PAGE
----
Radium Geochemistry in Sediments Responds to Uranium Mineralization at Bancroft

radium in sediments finds Bancroft uranium deposits Geochemical contour map from 1968 samples
  • 95 sediment samples from streams and lakes.
  • Clastic and organic sediment. 38 locations have both types, clearly separate and distinct.
  • When both types present radium is higher in organic type.
  • Radium values in the two types rationalized on a curve and plotted and contoured on the same map (shown).
  • Uranium mineralization is concentrated along the belt of syenitic rocks and nepheline gneiss which occupies the contact between plutonic rocks to the northwest and metasedimentary to the southeast.
  • Note the high values associated with the mineralization and contact
  • Samples downstream from Faraday Mine also high but left off the map because possibly contaminated.
  • Published in Canadian Mining Journal, May 1969, p. 75-76
Drainage point map from 1968 and 1969 samples
  • 258 sediment samples.
  • See notes above.
  • From Ph.D. thesis, Queen's University, 1970
radium and radon in exploration for Bancroft uranium deposits

Click here for technical details and other applications of our radon instruments.
Analytical Technique for Radium in Sediment
  • Ideally use 20 grams of sample but we have worked with less than a gram of fines.
  • Cover the sample with water, let the radon grow it to equilibrium, and measure radon in the water in the normal way.
  • Half-life to reach equilibrium is 3.8 days.
  • Fine sediments collected wet and kept under water remain pretty well in equilibrium.
  • In the same way you can also measure radium in plant parts, soil, crushed rock etc.
  • No need for crushing or chemical attack.
  • We measure: radon - radium - thoron - radon daughters - alpha radiation.
  • The Lucas cell is recognized as the most sensitive and reliable method for these elements.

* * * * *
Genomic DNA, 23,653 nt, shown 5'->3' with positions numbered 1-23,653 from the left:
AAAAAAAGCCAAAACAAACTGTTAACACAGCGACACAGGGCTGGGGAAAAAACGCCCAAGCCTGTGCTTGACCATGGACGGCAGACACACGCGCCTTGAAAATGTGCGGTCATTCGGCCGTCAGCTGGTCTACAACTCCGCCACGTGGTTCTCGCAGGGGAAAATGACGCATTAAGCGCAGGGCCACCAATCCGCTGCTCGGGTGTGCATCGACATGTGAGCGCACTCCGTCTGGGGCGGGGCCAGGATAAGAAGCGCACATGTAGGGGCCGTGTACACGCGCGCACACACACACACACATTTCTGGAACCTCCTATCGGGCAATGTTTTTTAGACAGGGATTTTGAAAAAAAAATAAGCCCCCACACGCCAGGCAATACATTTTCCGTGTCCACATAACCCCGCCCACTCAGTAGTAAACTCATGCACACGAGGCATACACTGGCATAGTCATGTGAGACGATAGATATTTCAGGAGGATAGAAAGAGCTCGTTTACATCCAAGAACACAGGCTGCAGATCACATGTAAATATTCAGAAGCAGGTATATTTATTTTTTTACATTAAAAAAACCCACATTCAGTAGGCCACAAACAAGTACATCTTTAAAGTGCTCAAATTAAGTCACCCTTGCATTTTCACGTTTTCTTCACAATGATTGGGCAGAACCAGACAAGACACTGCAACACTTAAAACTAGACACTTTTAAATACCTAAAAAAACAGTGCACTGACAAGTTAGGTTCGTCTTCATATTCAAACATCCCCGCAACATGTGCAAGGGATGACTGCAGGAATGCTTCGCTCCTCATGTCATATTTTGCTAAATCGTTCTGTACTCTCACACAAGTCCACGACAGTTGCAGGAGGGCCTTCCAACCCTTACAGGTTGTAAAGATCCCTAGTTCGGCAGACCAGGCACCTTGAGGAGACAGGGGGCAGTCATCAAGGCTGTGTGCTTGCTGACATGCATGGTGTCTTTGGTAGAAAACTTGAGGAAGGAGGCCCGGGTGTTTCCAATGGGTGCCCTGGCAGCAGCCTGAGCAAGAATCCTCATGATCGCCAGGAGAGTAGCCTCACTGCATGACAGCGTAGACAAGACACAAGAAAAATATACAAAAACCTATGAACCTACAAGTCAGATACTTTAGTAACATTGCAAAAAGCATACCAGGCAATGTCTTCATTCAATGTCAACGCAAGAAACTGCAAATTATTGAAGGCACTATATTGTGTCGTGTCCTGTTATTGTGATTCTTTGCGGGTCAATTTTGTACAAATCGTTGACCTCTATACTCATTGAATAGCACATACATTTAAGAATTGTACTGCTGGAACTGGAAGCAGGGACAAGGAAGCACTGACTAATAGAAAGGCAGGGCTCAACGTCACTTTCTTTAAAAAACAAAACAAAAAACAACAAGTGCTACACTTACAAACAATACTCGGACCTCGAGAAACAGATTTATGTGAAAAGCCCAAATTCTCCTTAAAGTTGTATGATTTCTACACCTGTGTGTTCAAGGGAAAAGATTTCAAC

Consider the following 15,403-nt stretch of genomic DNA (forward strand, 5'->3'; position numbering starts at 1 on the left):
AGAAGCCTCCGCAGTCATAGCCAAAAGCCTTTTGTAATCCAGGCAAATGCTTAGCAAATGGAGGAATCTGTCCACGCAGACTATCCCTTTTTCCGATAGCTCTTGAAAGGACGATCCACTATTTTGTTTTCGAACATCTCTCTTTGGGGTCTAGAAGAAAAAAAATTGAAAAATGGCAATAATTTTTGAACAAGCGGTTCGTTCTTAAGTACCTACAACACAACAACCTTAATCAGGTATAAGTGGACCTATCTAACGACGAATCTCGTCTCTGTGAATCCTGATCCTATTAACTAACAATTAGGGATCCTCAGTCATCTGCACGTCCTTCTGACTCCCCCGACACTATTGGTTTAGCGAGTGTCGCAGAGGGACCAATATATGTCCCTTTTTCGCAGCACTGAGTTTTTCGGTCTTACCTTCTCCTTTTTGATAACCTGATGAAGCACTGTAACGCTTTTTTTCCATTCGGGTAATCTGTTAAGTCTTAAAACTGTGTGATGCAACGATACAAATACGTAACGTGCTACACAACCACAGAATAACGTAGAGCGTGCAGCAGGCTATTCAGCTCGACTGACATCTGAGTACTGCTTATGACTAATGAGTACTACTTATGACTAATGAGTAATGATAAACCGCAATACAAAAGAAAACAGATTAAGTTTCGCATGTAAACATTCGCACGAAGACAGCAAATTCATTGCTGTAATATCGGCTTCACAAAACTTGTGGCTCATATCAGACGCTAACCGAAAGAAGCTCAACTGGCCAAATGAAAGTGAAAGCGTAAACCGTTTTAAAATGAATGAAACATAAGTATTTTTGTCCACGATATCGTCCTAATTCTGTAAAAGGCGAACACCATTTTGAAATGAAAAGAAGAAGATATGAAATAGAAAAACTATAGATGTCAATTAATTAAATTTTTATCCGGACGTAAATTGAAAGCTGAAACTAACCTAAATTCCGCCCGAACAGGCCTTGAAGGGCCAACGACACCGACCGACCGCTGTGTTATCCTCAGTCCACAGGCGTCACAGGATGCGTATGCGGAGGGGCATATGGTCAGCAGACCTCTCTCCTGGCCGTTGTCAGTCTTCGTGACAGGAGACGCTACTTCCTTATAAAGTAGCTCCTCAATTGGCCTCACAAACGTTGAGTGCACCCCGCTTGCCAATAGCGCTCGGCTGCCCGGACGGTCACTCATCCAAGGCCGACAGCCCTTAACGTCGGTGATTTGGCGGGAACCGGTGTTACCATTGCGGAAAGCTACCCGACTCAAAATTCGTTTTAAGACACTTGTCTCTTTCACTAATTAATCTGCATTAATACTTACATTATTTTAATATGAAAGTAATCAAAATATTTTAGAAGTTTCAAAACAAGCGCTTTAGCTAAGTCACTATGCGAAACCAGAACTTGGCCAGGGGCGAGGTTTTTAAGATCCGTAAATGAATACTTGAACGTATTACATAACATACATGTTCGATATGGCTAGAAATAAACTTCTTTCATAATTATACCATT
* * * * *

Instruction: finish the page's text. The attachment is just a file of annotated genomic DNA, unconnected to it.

• Intrinsically safe functions.
  • Sensitive to geochemical trace levels necessary for radon in lake water and for radon-thoron isotope ratios.
  • immune to beta and gamma radiation.
  • one monitor works with a number of (less expensive) detectors.
  • Our instruments are used around the world in exploration for uranium, oil & gas, groundwater and hydrothermal, and in environmental protection, health physics, earthquake prediction, and evaluation of hydrocarbon and NAPL contamination etc.
  • Same instruments used for radon and radium in soil, sediment, plant parts, rocks, water, soil gas, air, snow, food, and for radon and thoron daughters in air.
  • Winter and summer, from the Sahara Desert to the Canadian Shield, our instruments have faced up to severe field conditions.
  • In the radon business since 1968, our instruments are updated regularly with the most recent major re-design in 2015. Modern, low-power, field-rugged electronics. Some earlier versions still working after 40 years.
  • Continuous real-time monitoring and data recording.
  • RS232 port/pc software.
  • User programmable measurement intervals, sample and count periods and alarm level settings.
  • Can work in a tent without electricity or be carried from point to point in the field.
  • 50 readings per day. Results available immediately.
  • Portable. Rechargeable battery pack good for a long day in the field and recharges in a few hours.
  • Can be operated by junior personnel if carefully supervised.
  • EPA and CE Mark compliant.
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  • Technical specification sheets and pictures of our instruments provided on request.
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Robert H. Morse, Ph.D., P.Eng. June 29, 2007

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